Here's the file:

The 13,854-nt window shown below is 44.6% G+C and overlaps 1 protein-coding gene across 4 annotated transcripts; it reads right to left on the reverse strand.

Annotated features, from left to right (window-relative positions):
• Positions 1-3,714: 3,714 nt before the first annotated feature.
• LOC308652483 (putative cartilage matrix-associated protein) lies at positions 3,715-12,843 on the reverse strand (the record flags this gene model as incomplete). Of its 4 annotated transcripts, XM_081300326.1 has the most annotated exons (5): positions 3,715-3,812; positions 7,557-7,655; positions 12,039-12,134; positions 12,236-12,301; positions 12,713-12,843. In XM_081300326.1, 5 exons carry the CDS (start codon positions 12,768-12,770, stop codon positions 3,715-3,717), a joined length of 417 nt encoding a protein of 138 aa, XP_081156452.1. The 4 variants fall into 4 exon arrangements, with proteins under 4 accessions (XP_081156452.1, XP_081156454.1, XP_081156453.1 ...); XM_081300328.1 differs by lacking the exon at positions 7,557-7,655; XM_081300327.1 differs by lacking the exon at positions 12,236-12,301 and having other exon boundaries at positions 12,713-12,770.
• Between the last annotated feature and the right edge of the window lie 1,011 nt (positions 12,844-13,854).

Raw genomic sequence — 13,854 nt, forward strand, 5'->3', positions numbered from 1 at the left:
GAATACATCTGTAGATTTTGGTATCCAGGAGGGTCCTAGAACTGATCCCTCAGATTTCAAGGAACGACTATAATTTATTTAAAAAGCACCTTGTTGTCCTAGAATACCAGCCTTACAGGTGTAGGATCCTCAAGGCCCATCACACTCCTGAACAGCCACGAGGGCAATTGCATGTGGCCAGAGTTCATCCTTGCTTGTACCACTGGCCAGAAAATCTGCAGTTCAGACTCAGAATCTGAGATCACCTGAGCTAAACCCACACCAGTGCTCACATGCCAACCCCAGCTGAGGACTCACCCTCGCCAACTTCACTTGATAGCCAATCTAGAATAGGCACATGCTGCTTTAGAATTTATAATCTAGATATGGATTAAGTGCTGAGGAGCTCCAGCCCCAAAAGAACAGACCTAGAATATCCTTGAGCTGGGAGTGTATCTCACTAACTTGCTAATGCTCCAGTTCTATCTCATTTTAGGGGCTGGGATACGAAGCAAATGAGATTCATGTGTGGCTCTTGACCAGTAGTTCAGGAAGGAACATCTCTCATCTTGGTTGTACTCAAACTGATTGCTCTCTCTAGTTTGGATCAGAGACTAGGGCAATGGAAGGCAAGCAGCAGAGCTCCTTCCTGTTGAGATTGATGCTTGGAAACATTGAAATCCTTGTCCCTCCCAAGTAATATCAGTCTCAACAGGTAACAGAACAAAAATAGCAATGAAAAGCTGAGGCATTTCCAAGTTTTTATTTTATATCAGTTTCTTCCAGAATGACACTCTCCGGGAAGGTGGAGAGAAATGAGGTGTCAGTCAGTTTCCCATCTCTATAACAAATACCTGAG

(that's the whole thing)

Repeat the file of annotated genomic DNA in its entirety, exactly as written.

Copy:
The 13,854-nt window shown below is 44.6% G+C and overlaps 1 protein-coding gene across 4 annotated transcripts; it reads right to left on the reverse strand.

Annotated features, from left to right (window-relative positions):
• Positions 1-3,714: 3,714 nt before the first annotated feature.
• LOC308652483 (putative cartilage matrix-associated protein) lies at positions 3,715-12,843 on the reverse strand (the record flags this gene model as incomplete). Of its 4 annotated transcripts, XM_081300326.1 has the most annotated exons (5): positions 3,715-3,812; positions 7,557-7,655; positions 12,039-12,134; positions 12,236-12,301; positions 12,713-12,843. In XM_081300326.1, 5 exons carry the CDS (start codon positions 12,768-12,770, stop codon positions 3,715-3,717), a joined length of 417 nt encoding a protein of 138 aa, XP_081156452.1. The 4 variants fall into 4 exon arrangements, with proteins under 4 accessions (XP_081156452.1, XP_081156454.1, XP_081156453.1 ...); XM_081300328.1 differs by lacking the exon at positions 7,557-7,655; XM_081300327.1 differs by lacking the exon at positions 12,236-12,301 and having other exon boundaries at positions 12,713-12,770.
• Between the last annotated feature and the right edge of the window lie 1,011 nt (positions 12,844-13,854).

Raw genomic sequence — 13,854 nt, forward strand, 5'->3', positions numbered from 1 at the left:
GAATACATCTGTAGATTTTGGTATCCAGGAGGGTCCTAGAACTGATCCCTCAGATTTCAAGGAACGACTATAATTTATTTAAAAAGCACCTTGTTGTCCTAGAATACCAGCCTTACAGGTGTAGGATCCTCAAGGCCCATCACACTCCTGAACAGCCACGAGGGCAATTGCATGTGGCCAGAGTTCATCCTTGCTTGTACCACTGGCCAGAAAATCTGCAGTTCAGACTCAGAATCTGAGATCACCTGAGCTAAACCCACACCAGTGCTCACATGCCAACCCCAGCTGAGGACTCACCCTCGCCAACTTCACTTGATAGCCAATCTAGAATAGGCACATGCTGCTTTAGAATTTATAATCTAGATATGGATTAAGTGCTGAGGAGCTCCAGCCCCAAAAGAACAGACCTAGAATATCCTTGAGCTGGGAGTGTATCTCACTAACTTGCTAATGCTCCAGTTCTATCTCATTTTAGGGGCTGGGATACGAAGCAAATGAGATTCATGTGTGGCTCTTGACCAGTAGTTCAGGAAGGAACATCTCTCATCTTGGTTGTACTCAAACTGATTGCTCTCTCTAGTTTGGATCAGAGACTAGGGCAATGGAAGGCAAGCAGCAGAGCTCCTTCCTGTTGAGATTGATGCTTGGAAACATTGAAATCCTTGTCCCTCCCAAGTAATATCAGTCTCAACAGGTAACAGAACAAAAATAGCAATGAAAAGCTGAGGCATTTCCAAGTTTTTATTTTATATCAGTTTCTTCCAGAATGACACTCTCCGGGAAGGTGGAGAGAAATGAGGTGTCAGTCAGTTTCCCATCTCTATAACAAATACCTGAG